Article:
Otherwise, the basic axe does weigh less and cost the same as a short sword, so it looks superior overall, but the sword is metal and the axe is primarily wood, so as far as breaking them (see the section on Breaking Things), the sword would have a Toughness of 10 where the axe would likely be more like a 6 or 7 (where a small wooden shield that weighs 4x the axe has an 8 Toughness).

It's not inherent in their stats, but overall in the rules, the short sword does have an advantage.

iamfanboy wrote:Also, the damage/price ratios are kinda weird. A flail is the same damage/price as a short sword/axe, but gives an additional ability on top of the other weapons.


As noted above, the flail weigh 8 lbs. to the short sword's 4. That's actually pretty huge. When a d6 Strength provides a 30 lbs. Load Limit, that's the difference between 13.33% of your carrying capacity and 26.67%.

iamfanboy wrote:Hrum. Would it be unbalancing if I gave all the swords Parry +1 and the normal ($200) axe AP1?


Yeah, it kind of would. As long as all the basic rules are applied (Load Limits and breaking things), the weapons should be pretty balanced overall.
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#6 Postby The_13th_Doctor » Mon Aug 26, 2013 11:12 am

Traditionally, axes that were weighted for throwing would make very poor melee weapons. Either the weight ration is not right for hand use, or sometimes there is a curvature to the handle which makes it awkward to use in melee. Certainly, these are not mentioned in the book, but I always apply a -1 penalty to the fighting roll of any weapon that is called 'Throwing' if it is used in melee.

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#7 Postby iamfanboy » Mon Aug 26, 2013 12:39 pm

The_13th_Doctor wrote:Traditionally, axes that were weighted for throwing would make very poor melee weapons. Either the weight ration is not right for hand use, or sometimes there is a curvature to the handle which makes it awkward to use in melee. Certainly, these are not mentioned in the book, but I always apply a -1 penalty to the fighting roll of any weapon that is called 'Throwing' if it is used in melee.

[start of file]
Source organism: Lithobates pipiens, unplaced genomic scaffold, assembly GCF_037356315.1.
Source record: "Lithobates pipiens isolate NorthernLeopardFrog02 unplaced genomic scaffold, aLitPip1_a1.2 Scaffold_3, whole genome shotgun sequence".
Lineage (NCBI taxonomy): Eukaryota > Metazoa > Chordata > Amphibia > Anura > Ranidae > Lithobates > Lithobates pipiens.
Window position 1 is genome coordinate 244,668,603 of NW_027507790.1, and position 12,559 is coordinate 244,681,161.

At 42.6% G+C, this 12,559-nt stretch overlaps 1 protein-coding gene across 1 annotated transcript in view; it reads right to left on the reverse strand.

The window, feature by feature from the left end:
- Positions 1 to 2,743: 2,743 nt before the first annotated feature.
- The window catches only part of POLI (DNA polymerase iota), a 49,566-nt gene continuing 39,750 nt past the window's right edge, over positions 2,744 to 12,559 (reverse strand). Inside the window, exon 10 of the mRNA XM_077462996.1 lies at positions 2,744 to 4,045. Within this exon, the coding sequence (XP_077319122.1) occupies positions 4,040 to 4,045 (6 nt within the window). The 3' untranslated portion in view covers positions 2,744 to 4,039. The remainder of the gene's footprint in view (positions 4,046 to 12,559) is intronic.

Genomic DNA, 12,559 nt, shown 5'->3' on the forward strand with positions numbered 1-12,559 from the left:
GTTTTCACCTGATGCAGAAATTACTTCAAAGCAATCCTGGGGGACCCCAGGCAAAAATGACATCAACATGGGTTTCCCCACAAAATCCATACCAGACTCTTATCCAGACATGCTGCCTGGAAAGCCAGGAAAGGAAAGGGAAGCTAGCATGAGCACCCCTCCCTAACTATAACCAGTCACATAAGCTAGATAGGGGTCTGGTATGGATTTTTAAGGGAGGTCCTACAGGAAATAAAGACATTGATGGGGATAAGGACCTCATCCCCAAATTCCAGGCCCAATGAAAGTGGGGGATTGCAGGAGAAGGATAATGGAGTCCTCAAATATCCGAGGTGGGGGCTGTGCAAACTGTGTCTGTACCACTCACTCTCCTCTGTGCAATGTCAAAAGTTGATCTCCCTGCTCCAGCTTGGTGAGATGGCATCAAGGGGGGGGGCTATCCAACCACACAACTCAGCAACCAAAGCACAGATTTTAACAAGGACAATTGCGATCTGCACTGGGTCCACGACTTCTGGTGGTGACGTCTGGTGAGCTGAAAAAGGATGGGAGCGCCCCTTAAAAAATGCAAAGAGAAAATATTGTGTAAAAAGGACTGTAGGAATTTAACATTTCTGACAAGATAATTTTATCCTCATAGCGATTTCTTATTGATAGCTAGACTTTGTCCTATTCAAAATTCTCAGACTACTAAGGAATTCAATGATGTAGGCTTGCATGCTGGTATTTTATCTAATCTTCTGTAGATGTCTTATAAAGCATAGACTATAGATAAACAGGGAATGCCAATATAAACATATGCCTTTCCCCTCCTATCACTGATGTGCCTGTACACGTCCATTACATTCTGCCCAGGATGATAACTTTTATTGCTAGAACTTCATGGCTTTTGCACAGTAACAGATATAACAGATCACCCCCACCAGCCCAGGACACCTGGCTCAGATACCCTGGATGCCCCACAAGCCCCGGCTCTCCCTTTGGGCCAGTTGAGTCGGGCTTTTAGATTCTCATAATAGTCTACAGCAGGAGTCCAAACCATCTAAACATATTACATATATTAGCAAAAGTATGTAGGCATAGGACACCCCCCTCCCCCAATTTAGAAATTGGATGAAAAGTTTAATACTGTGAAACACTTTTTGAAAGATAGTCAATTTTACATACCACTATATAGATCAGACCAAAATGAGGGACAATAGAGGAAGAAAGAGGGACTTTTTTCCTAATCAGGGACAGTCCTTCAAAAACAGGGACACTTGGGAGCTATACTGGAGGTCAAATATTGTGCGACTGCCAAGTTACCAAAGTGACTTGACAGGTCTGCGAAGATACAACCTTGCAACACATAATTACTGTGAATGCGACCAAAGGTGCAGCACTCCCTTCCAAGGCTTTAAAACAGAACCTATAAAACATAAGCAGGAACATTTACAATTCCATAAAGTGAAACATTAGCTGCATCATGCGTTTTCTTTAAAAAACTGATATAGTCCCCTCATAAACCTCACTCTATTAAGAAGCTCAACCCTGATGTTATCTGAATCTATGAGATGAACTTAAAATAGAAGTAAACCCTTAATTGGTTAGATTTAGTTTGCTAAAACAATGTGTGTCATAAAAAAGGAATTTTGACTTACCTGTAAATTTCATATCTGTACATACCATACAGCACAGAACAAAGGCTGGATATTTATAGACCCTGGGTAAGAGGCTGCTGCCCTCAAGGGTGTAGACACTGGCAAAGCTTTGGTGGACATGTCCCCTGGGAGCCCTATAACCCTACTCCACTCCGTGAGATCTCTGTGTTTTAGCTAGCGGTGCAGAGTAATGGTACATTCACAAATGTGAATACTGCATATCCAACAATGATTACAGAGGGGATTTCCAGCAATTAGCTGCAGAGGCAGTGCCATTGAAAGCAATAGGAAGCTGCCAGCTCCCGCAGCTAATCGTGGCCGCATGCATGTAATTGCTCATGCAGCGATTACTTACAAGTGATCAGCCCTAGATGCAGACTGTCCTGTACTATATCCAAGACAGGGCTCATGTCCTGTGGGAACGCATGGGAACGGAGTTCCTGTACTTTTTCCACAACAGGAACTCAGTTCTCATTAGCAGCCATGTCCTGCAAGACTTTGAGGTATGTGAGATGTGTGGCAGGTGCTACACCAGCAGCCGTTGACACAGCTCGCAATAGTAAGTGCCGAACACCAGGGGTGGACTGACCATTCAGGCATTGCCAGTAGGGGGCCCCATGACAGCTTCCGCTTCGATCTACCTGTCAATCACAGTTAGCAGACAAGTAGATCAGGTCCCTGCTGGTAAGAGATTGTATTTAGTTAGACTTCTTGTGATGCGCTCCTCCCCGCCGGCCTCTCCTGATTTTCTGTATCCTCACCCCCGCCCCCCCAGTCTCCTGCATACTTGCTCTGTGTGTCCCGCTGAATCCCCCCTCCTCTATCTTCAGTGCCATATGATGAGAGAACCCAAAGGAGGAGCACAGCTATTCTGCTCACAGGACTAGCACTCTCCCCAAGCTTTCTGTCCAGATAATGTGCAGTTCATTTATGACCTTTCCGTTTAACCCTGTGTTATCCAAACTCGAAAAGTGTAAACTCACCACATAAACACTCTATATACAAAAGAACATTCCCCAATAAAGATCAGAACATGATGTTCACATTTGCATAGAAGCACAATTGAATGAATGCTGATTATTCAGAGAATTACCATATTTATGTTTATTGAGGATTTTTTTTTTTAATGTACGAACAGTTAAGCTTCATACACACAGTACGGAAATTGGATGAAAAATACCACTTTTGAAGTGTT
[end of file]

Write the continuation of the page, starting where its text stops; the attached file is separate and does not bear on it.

You might be thinking of the francisca, the Viking throwing axe, which with its curved head wasn't really great at close combat - but other designs like the tomahawk were equally useful in melee or throwing. And it's not hard to get good at throwing a normal hatchet, which can definitely split a skull. The 'spear' under both ranged and melee tables has the same weight/damage/cost/everything, which indicated to me that they're the same weapon, versus one being a javelin... but it is your game.

OK. I wasn't really concerned about the encumbrance rules, because this is a one-off adventure that I'm literally going to run during four hour van trip, but the balance is more evident now.

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#8 Postby Blogotron » Mon Aug 26, 2013 1:24 pm

A military purposes axe is not a woodsman's axe. They would be terrible for felling trees. You'd likely ruin the blade.

Counter intuitively, a throwing-axe is very good for chopping down small diameter trees.

Throwing Axes (excepting things like the African throwing axes and hurlbats) are also far better at parrying than a Military axe. i am thinking Tomahawks and hatchets.

Military style axes were rightfully feared by the Romans when the Northern Barbarians wielded them in combat. I'd just give them a Bump in Damage.

Great Axes are more like what the Huscarls of the Danelaw used.